Devotional: March 7, 2022
“When Aaron finishes making atonement for the Holy of Holies, the Tent of Meeting, and the Altar, he will bring up the live goat, lay both hands on the live goat’s head, and confess all the iniquities of the People of Israel, all their acts of rebellion, all their sins. He will put all the sins on the goat’s head and send it off into the wilderness, led out by a man standing by and ready. The goat will carry all their iniquities to an empty wasteland; the man will let him loose out there in the wilderness.
Leviticus 16: 20-22 The Message
This strange passage from the Book of Leviticus tells us the story of the scapegoat. While contemporary language uses the term “scapegoat” to refer to someone who is blamed for another’s mistakes, the original meaning of the word was religious.
As part of the Jewish day of Atonement, sacrifices of live animals were made by the priest. Yet there is also this curious episode where the sins of the people are put upon the head of a live goat. Then, that goat is taken out into the wilderness and released, taking all the sins with him.
This symbolism of the people’s sins being taken away to a wasteland resonated with people. It also illustrates God’s desire to remove our sins from us.
This episode from the ancient book of Leviticus pre-figures Christ’s sacrificial love for us. It shows us that God has always wanted us to remove sin from our life. When God sent His son Jesus, we no longer needed a “scapegoat” to take our sins out into the wilderness. We can now place them on the head of Jesus. He promises to take away all of our sins when we confess them to Him.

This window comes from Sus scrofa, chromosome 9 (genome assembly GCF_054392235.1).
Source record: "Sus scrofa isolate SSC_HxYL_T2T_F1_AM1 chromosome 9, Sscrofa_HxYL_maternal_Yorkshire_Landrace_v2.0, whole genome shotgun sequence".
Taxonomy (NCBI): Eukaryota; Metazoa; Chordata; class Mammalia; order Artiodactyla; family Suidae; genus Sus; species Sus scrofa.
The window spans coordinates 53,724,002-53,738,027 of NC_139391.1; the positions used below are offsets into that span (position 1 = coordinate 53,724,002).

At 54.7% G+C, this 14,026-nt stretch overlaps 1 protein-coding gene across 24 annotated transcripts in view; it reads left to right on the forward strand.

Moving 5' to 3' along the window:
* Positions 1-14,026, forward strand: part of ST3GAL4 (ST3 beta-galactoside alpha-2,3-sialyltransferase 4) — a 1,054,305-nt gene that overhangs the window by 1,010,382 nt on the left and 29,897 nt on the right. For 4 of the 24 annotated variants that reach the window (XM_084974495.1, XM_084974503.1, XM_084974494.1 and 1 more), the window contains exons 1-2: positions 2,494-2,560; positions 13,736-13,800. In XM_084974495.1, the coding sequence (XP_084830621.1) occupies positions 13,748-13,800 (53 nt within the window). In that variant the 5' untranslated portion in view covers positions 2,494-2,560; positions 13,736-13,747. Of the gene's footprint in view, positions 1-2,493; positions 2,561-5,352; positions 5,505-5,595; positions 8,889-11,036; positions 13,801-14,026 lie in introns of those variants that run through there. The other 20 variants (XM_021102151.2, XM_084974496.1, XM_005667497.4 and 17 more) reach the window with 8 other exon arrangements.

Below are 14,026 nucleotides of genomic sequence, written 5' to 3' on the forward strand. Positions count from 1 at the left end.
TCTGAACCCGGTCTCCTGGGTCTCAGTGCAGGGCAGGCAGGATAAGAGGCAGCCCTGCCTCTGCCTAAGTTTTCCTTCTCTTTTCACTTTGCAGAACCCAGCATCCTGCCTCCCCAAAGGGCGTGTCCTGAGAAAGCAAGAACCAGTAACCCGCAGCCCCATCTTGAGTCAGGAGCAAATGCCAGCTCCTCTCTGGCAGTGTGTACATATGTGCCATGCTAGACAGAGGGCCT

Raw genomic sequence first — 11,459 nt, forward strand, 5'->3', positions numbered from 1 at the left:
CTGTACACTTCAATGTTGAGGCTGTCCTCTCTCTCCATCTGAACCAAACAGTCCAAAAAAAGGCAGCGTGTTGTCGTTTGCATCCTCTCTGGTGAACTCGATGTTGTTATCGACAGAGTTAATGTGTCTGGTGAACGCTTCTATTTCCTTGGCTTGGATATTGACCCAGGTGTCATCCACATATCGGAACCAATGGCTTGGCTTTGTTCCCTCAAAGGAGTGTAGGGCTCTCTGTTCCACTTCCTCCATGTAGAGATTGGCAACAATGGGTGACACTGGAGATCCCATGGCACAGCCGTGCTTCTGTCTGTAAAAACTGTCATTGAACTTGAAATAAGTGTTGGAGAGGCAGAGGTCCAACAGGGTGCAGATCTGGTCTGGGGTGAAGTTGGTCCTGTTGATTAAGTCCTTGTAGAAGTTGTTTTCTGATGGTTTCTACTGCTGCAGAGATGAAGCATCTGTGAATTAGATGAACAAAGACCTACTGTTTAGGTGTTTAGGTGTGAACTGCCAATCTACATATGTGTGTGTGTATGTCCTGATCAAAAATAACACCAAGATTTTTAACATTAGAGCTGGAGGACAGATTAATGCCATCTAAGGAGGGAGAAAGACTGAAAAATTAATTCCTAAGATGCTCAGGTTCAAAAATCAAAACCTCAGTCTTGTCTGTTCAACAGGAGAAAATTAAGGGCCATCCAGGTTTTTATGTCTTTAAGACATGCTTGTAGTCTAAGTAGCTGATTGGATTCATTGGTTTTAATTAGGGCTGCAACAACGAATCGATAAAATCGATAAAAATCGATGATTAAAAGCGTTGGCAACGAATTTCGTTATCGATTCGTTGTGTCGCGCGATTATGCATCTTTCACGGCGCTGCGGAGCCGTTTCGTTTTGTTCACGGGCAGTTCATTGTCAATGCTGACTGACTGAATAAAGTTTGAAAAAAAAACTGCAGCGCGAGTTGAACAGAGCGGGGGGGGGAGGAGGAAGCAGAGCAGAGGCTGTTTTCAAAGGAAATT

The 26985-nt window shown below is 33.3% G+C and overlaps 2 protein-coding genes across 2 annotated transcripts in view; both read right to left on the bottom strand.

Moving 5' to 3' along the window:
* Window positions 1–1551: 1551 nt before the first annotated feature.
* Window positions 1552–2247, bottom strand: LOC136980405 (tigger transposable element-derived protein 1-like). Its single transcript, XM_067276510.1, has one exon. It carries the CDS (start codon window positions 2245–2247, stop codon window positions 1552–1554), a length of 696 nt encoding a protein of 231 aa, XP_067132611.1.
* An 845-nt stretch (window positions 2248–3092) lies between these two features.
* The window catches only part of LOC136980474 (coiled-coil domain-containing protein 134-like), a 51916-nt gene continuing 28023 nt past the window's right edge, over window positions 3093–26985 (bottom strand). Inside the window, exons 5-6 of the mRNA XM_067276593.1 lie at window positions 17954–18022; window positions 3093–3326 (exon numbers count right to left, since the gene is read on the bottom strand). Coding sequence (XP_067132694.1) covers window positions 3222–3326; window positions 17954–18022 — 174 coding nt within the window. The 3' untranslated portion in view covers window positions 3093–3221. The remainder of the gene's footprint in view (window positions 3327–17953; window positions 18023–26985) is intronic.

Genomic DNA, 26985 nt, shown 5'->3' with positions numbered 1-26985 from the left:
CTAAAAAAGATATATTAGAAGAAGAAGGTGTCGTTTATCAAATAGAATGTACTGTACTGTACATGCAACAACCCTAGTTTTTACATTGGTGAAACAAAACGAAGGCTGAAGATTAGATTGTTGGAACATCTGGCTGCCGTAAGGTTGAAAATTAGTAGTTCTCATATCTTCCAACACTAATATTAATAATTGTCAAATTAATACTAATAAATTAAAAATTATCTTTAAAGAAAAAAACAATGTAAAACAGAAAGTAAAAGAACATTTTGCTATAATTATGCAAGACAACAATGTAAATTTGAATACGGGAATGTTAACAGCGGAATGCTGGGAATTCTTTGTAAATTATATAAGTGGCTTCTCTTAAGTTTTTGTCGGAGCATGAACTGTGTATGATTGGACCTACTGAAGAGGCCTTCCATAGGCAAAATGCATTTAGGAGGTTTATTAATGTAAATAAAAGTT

So many people in the world do not want to take responsibility for their sins. Apparently, they find it easier to blame others for their mistakes. Jesus offers us the ability to admit our sin, and then to be forgiven for it. We don’t need to lie to cover up something we have done, denying culpability for our own sin. The Lord wants to take away our sins. Sin is harmful, and hinders our relationships. Through Christ, we have been given the grace of forgiveness.
Part of the Jewish Day of Atonement was to repair the broken relationship between God and humanity. By atoning, the Jewish people could be made one again with the Lord. Thus, “At + one” = “Atonement”.
Let us celebrate the love of Christ. Jesus takes upon His head sin which He did not commit, in order to repair our broken relationship with Him. The good news is that even though sin fractures relationships, God’s love and forgiveness restores them. Praise the Lord!
Loving and Holy God,
I thank you for Your love. Even though I do not deserve it, Your son Jesus takes my sin upon Himself. What love! What sacrifice! What forgiveness! Help me to celebrate Your love always, for it is the most powerful force in all the world. I pray this prayer in the name of Your son, my Lord and Savior Jesus Christ. Amen.